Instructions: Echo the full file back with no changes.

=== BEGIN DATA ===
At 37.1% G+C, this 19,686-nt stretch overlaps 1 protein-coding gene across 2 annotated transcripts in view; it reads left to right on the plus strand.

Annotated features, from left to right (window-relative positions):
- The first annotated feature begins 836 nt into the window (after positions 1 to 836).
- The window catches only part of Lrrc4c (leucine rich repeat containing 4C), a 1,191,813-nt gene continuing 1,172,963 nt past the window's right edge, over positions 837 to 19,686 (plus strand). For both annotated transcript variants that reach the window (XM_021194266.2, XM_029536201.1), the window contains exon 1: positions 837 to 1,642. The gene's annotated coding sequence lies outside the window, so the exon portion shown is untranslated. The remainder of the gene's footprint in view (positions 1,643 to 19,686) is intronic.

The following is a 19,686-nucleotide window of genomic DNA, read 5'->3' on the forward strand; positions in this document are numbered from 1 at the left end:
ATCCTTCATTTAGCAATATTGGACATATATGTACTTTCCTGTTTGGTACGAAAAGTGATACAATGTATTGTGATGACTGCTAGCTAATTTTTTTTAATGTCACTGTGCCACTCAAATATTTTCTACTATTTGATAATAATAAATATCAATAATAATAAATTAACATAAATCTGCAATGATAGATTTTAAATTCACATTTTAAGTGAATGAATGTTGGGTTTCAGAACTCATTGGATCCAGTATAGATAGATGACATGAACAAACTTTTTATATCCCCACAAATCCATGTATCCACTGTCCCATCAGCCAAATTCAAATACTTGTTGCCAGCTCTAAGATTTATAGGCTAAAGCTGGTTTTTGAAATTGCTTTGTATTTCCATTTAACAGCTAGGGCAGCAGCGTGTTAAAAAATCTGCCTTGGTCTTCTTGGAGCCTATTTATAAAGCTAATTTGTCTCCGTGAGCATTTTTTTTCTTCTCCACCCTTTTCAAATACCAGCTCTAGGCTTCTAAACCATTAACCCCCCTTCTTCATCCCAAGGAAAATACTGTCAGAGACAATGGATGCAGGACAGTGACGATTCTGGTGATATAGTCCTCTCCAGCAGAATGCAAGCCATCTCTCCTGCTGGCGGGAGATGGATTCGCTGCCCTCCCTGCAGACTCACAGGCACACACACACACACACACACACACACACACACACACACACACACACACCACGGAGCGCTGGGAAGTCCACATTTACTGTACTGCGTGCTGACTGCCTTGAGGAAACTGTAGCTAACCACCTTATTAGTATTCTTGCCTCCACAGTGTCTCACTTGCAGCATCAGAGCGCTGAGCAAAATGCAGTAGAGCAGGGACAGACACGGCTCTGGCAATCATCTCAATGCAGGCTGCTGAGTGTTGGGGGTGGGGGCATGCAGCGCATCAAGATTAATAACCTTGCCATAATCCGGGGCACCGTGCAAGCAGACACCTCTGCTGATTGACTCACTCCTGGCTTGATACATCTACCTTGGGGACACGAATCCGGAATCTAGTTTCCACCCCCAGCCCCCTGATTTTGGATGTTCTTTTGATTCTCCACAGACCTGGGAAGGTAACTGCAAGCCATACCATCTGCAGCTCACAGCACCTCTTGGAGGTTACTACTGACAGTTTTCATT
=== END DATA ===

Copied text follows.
At 37.1% G+C, this 19,686-nt stretch overlaps 1 protein-coding gene across 2 annotated transcripts in view; it reads left to right on the plus strand.

Annotated features, from left to right (window-relative positions):
- The first annotated feature begins 836 nt into the window (after positions 1 to 836).
- The window catches only part of Lrrc4c (leucine rich repeat containing 4C), a 1,191,813-nt gene continuing 1,172,963 nt past the window's right edge, over positions 837 to 19,686 (plus strand). For both annotated transcript variants that reach the window (XM_021194266.2, XM_029536201.1), the window contains exon 1: positions 837 to 1,642. The gene's annotated coding sequence lies outside the window, so the exon portion shown is untranslated. The remainder of the gene's footprint in view (positions 1,643 to 19,686) is intronic.

The following is a 19,686-nucleotide window of genomic DNA, read 5'->3' on the forward strand; positions in this document are numbered from 1 at the left end:
ATCCTTCATTTAGCAATATTGGACATATATGTACTTTCCTGTTTGGTACGAAAAGTGATACAATGTATTGTGATGACTGCTAGCTAATTTTTTTTAATGTCACTGTGCCACTCAAATATTTTCTACTATTTGATAATAATAAATATCAATAATAATAAATTAACATAAATCTGCAATGATAGATTTTAAATTCACATTTTAAGTGAATGAATGTTGGGTTTCAGAACTCATTGGATCCAGTATAGATAGATGACATGAACAAACTTTTTATATCCCCACAAATCCATGTATCCACTGTCCCATCAGCCAAATTCAAATACTTGTTGCCAGCTCTAAGATTTATAGGCTAAAGCTGGTTTTTGAAATTGCTTTGTATTTCCATTTAACAGCTAGGGCAGCAGCGTGTTAAAAAATCTGCCTTGGTCTTCTTGGAGCCTATTTATAAAGCTAATTTGTCTCCGTGAGCATTTTTTTTCTTCTCCACCCTTTTCAAATACCAGCTCTAGGCTTCTAAACCATTAACCCCCCTTCTTCATCCCAAGGAAAATACTGTCAGAGACAATGGATGCAGGACAGTGACGATTCTGGTGATATAGTCCTCTCCAGCAGAATGCAAGCCATCTCTCCTGCTGGCGGGAGATGGATTCGCTGCCCTCCCTGCAGACTCACAGGCACACACACACACACACACACACACACACACACACACACACACACACACCACGGAGCGCTGGGAAGTCCACATTTACTGTACTGCGTGCTGACTGCCTTGAGGAAACTGTAGCTAACCACCTTATTAGTATTCTTGCCTCCACAGTGTCTCACTTGCAGCATCAGAGCGCTGAGCAAAATGCAGTAGAGCAGGGACAGACACGGCTCTGGCAATCATCTCAATGCAGGCTGCTGAGTGTTGGGGGTGGGGGCATGCAGCGCATCAAGATTAATAACCTTGCCATAATCCGGGGCACCGTGCAAGCAGACACCTCTGCTGATTGACTCACTCCTGGCTTGATACATCTACCTTGGGGACACGAATCCGGAATCTAGTTTCCACCCCCAGCCCCCTGATTTTGGATGTTCTTTTGATTCTCCACAGACCTGGGAAGGTAACTGCAAGCCATACCATCTGCAGCTCACAGCACCTCTTGGAGGTTACTACTGACAGTTTTCATT